Last week, BuzzFeed raised $50 million from Andreessen Horowitz, pinning the company at a whooping $850 million valuation. Challenged traditional investor beliefs/thesis so far.
Anyone who has a Facebook account would have come across BuzzFeed and it’s infamous listicles. BuzzFeed started out with lightweight content like listicles, memes and cat photos, which led to many industry observers to dismiss it as just another click bait farm.
You might be thinking, how then, did it command this kind of valuation and draw interest from the likes of Andreessen Horowitz?
The company has since grown rapidly, keeping technology at it’s core. It now has an editorial staff of over 200 people covering a wide range of topics – politics, sports, business, entertainment, travel, etc – and plans to invest significantly more in high-quality content in the coming years.
Its 100+ person tech team has created world-class systems for analytics, advertising, and content management. Everything is built for mobile devices from the outset.
It now reaches over 150 million people per month, is consistently profitable, and will generate triple digit millions in revenues this year.
Journalism has Changed
“I am more bullish about the future of the news industry over the next 20 years than almost anyone I know. You are going to see it grow 10X to 100X from where it is today. That is my starting point for any discussion about the future of journalism” — Marc Andreessen
Analysed as a business, the news industry is going through a fundamental restructuring and transformation, for worse and for better.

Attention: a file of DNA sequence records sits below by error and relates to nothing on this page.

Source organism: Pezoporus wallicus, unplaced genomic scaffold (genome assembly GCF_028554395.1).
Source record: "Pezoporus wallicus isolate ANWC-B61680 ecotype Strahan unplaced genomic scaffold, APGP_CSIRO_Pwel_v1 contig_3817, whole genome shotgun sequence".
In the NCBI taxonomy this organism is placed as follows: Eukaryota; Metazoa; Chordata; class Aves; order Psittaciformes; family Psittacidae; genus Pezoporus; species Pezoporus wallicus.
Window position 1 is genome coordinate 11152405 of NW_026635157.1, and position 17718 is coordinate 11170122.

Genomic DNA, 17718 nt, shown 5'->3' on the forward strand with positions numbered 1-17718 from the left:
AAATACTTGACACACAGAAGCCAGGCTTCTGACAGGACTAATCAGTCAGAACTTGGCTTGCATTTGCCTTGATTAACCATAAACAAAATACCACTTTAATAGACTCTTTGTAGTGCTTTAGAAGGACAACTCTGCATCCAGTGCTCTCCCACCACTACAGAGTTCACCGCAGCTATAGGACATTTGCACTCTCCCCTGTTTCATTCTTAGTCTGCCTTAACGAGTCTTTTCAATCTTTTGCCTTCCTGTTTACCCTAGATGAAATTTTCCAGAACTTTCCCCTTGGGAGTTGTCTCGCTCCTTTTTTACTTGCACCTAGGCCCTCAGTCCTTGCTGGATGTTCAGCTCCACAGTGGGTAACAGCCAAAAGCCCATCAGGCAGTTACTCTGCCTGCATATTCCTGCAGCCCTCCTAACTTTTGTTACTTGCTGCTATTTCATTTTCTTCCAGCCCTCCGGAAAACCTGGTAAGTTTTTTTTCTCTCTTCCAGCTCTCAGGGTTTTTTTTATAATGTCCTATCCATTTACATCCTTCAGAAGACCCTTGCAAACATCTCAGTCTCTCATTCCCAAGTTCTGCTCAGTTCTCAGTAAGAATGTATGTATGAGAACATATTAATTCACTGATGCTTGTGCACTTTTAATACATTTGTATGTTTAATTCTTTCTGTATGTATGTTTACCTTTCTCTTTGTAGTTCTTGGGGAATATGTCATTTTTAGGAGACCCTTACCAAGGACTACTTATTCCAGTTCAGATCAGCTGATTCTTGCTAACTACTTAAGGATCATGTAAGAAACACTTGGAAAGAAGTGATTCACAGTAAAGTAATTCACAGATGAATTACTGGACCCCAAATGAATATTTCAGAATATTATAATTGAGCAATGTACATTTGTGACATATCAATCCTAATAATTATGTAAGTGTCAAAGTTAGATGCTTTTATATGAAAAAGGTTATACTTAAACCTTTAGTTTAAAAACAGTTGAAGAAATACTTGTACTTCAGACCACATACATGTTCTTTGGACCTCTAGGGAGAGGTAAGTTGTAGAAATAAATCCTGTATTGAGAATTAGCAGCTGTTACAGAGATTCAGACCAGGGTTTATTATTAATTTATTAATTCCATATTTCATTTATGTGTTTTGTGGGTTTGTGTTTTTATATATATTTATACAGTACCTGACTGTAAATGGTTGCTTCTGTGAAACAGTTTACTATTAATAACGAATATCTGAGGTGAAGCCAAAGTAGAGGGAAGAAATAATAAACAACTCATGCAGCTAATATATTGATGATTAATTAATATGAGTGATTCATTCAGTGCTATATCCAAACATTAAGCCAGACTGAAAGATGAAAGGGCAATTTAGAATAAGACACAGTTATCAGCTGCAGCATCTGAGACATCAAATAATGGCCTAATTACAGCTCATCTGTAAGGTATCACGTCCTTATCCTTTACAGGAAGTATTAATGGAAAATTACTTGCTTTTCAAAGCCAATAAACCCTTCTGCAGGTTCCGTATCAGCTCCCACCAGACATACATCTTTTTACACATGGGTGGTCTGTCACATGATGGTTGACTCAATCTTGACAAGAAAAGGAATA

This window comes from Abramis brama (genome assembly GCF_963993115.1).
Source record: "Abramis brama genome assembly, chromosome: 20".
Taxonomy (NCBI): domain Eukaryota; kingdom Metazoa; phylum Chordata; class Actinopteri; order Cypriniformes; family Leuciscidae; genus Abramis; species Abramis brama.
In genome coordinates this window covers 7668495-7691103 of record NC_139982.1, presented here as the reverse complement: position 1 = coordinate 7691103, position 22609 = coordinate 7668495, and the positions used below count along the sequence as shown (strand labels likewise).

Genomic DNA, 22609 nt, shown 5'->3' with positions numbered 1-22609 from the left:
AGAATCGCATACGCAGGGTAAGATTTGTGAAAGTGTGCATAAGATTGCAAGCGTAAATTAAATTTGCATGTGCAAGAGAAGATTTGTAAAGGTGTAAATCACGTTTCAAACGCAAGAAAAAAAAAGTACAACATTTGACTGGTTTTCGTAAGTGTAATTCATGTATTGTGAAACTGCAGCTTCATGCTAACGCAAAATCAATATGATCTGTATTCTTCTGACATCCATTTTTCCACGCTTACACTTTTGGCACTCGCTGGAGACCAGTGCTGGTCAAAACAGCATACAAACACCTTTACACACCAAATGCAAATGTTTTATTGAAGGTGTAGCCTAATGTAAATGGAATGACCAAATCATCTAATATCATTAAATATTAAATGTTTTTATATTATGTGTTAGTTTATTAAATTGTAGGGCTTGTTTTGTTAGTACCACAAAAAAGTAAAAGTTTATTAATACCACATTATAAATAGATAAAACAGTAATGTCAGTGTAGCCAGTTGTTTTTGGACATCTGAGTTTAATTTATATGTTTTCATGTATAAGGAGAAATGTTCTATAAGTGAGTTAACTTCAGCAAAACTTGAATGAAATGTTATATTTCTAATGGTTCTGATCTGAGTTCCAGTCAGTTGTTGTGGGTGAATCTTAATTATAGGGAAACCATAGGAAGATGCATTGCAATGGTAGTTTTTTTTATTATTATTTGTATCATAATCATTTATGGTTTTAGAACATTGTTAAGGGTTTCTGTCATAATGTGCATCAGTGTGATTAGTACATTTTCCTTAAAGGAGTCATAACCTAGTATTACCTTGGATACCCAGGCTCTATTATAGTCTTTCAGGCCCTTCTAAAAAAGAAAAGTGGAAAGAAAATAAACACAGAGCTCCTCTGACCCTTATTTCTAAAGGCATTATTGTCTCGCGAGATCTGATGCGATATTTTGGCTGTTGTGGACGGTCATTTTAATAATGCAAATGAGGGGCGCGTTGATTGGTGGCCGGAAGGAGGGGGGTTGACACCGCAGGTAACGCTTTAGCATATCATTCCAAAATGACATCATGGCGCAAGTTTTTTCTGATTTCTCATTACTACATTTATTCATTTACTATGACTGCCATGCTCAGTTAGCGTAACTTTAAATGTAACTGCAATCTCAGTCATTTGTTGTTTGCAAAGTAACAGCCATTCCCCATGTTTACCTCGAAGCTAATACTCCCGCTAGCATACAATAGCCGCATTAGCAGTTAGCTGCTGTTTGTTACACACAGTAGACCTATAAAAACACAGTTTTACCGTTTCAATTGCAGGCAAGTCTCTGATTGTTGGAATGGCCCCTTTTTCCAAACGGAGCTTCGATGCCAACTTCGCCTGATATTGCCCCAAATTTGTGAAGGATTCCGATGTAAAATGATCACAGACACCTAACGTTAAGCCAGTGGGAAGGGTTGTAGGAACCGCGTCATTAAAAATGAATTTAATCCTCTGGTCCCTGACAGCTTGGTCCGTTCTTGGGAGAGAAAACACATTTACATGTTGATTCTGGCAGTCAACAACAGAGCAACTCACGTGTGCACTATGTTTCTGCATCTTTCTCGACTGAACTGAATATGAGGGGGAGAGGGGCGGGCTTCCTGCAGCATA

The main change is that news businesses pre-2005 were mostly monopolies and oligopolies which meant restricted choice and overly high prices. In other words, the key to the old businesses was control of distribution.
Now, with everyone on the Internet, there is no monetary premium for control of distribution. Anyone can create and distribute. Formerly separate industries are now colliding on the Internet. It’s newspaper vs magazine vs TV channels vs online publications. Now they all compete. Both these phenomenons are driving down prices.
At the same time, the market size is dramatically expanding — many more people consume news now vs. 10-20 years ago. Many more still will consume news in the next 10 to 20 years. If you extrapolate from the number of smartphones globally, the total addressable market for news by 2020 will be around 5 billion people worldwide.
Right now everyone is obsessed with slumping prices, but ultimately, the most important dynamic will be the increasing volume. The big opportunity for the news industry in the next five to 10 years is to increase its market size 100x AND drop prices 10x.
News & Media Businesses – Deals & Acquisitions
|Company||Total Funding (Mn)||Valuation (Mn)||Founded In (Year)||Sold In (Year)||Acquisition (Mn)||Acquired By|
|The Next Web||1||–||2008||–||–||–|
|Washington Post||–||–||1947||2013||250||Jeff Bezos|
|First Look Media||50||–||2012||–||–||–|
|Bleacher Report||40.5||–||2007||2012||175||Turner Media|
More and more VC and institutional money is going to enter into this business as more investors finally see this opportunity.
The future looks bright for the news business, particularly those that are adopting and growing with new technologies and innovating.